German border police should shoot at refugees entering the country illegally, the head of far-right party Alternative for Germany (AfD) has said.
Frauke Petry’s remarks have been condemned by politicians and a police union chief, who said firing at refugees would be a suspension of the rule of law.
Officers must "use firearms if necessary" to “prevent illegal border crossings", Ms Petry told the regional newspaper Mannheimer Morgen in an interview.
"Armed force is there as a last resort", said Ms Petry, according to a translation by Reuters.
"No policeman wants to fire on a refugee and I don't want that either."
But "police must stop refugees entering German soil", she said.
She called for more checks at external EU borders, agreements with neighbouring Austria and "border security systems" to curb the influx of refugees.
A recent poll showed 11 per cent support for AfD, which would make the eurosceptic, right-wing populist party the third strongest in the country.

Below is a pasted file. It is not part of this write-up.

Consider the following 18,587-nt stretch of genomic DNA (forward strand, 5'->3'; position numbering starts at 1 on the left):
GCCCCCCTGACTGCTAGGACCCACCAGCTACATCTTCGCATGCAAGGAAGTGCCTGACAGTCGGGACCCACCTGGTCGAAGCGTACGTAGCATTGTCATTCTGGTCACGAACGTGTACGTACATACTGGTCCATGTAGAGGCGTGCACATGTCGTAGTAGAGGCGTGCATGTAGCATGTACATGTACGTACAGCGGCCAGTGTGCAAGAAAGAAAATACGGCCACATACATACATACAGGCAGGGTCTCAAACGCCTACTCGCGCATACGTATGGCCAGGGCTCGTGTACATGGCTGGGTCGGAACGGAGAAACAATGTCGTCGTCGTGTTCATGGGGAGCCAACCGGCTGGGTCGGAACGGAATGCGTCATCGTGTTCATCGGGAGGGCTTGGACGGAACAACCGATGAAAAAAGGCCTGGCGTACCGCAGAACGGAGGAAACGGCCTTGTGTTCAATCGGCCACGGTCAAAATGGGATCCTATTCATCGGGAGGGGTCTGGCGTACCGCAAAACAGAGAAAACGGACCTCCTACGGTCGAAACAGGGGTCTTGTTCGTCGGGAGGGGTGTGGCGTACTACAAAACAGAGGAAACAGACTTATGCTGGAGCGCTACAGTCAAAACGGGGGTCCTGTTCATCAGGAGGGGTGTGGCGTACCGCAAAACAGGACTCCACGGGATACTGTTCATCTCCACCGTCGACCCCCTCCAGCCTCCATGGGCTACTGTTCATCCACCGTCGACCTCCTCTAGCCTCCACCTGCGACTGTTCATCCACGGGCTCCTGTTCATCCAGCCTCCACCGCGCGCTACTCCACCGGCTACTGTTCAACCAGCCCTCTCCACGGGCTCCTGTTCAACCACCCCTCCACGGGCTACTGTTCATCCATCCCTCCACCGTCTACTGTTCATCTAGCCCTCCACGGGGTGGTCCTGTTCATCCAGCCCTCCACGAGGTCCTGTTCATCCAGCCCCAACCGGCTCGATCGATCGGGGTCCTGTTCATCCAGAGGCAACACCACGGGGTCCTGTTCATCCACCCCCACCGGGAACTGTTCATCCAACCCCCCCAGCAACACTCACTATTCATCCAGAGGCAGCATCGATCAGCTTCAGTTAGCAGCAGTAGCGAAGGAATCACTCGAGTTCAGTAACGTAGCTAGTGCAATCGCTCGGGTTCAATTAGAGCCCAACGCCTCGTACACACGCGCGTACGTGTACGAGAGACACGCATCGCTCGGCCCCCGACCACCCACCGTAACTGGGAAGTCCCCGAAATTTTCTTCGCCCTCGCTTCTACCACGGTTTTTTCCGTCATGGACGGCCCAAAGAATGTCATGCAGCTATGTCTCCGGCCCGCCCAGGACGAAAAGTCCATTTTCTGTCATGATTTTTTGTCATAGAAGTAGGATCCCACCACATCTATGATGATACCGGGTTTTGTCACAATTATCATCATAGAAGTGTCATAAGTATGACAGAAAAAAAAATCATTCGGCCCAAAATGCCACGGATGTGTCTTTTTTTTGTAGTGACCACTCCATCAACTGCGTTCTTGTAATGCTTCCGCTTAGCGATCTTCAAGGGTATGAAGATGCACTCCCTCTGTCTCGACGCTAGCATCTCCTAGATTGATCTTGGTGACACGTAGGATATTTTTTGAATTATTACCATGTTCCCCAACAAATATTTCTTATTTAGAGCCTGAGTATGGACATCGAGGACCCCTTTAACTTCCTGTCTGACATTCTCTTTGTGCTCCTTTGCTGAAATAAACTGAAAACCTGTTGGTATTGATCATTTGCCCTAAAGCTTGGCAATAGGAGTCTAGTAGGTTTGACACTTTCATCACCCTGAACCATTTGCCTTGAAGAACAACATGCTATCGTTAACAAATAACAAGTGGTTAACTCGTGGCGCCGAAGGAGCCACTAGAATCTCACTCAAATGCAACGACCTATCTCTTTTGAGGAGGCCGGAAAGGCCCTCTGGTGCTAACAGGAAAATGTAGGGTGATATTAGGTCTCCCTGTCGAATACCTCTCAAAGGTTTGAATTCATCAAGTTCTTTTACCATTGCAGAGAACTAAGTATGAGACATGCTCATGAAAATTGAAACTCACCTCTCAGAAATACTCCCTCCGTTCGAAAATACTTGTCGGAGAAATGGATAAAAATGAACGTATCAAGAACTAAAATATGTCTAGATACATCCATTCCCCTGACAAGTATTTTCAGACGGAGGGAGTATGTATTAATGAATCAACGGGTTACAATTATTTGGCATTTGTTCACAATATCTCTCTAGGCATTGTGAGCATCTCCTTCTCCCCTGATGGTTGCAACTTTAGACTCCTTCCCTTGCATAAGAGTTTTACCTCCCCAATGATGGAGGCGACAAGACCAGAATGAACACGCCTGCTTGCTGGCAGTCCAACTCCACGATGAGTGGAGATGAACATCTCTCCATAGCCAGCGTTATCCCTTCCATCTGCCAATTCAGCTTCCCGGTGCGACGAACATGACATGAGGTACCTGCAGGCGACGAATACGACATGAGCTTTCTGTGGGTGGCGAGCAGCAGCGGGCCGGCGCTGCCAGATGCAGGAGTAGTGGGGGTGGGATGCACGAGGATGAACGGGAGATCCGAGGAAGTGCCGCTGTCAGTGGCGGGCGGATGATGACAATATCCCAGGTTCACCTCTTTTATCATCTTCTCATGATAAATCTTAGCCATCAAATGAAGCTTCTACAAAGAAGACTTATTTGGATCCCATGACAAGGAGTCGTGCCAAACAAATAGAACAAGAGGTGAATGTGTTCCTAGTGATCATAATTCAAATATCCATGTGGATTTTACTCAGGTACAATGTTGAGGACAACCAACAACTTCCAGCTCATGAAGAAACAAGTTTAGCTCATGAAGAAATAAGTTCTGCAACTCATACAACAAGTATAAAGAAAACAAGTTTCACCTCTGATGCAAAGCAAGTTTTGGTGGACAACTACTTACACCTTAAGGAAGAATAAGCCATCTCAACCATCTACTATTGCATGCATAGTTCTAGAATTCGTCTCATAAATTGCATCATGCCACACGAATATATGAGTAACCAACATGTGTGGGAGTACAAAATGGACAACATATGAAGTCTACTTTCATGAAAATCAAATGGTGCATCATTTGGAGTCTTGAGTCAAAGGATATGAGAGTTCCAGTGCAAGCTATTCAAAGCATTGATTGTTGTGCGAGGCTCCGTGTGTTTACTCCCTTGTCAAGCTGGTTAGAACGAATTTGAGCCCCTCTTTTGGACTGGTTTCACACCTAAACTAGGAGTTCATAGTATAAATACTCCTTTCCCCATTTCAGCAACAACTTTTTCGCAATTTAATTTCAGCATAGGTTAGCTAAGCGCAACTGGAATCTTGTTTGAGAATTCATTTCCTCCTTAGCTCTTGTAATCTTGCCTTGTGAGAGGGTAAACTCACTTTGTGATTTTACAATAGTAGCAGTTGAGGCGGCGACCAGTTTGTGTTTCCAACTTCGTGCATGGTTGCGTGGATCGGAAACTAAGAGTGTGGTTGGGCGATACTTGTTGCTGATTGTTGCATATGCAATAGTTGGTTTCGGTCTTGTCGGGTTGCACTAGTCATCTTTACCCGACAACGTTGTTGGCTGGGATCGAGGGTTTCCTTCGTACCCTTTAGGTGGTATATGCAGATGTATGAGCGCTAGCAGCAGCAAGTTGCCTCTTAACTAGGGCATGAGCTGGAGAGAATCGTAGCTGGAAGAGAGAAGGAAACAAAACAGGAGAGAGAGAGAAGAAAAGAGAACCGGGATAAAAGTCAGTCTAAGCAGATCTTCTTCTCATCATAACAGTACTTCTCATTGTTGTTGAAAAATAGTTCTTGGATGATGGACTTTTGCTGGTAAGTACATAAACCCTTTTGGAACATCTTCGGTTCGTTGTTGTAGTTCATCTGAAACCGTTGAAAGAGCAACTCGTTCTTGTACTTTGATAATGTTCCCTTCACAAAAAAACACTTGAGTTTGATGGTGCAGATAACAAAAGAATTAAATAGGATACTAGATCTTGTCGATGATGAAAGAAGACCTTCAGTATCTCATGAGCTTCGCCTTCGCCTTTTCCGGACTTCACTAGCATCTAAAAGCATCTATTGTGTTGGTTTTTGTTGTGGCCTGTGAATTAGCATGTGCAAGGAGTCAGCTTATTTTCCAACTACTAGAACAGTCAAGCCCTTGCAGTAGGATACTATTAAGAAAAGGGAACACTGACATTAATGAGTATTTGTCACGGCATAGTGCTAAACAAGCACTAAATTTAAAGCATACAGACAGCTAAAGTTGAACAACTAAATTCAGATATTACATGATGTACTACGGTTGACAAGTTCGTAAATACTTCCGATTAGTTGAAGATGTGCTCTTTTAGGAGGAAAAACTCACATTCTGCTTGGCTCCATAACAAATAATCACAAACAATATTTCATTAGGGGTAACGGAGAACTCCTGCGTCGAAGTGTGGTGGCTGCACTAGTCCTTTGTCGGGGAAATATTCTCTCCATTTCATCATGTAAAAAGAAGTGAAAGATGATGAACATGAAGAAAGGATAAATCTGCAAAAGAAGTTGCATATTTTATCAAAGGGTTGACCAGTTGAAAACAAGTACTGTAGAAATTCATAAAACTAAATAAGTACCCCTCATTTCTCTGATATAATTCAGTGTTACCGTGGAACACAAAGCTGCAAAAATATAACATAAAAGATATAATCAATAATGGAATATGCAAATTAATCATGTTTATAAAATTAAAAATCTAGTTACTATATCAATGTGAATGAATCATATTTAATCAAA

The comments have been strongly condemned by the head of the police union GdP.
"No policeman would be ready to fire" at refugees, Joerg Radek said. "We have already seen that over the course of German history and we don't ever want to go down that road again."
Mrs Petry's remarks were also described as "an unacceptable mobilisation of public opinion against refugees", by Social Democratic Party (SDP) chairman Thomas Oppermann.
Green party politician Konstantin von Notz said Petry’s remarks were "irresponsible" and condoned "extreme right-wing terrorism", amid a spate of attacks on refugee centres in the country.
Ms Petry's comments come as Angela Merkel said that Syrian refugees would be expected to return home when the conflict in the region is over.
"We need...to say to people that this is a temporary residential status and we expect that, once there is peace in Syria again, once IS has been defeated in Iraq, that you go back to your home country", Ms Merkel said at a Christian Democratic Union (CDU) party meeting.
Ms Merkel has been under pressure to end her open-door refugee policy.
More than 1.1 million refugees entered Germany in 2015.
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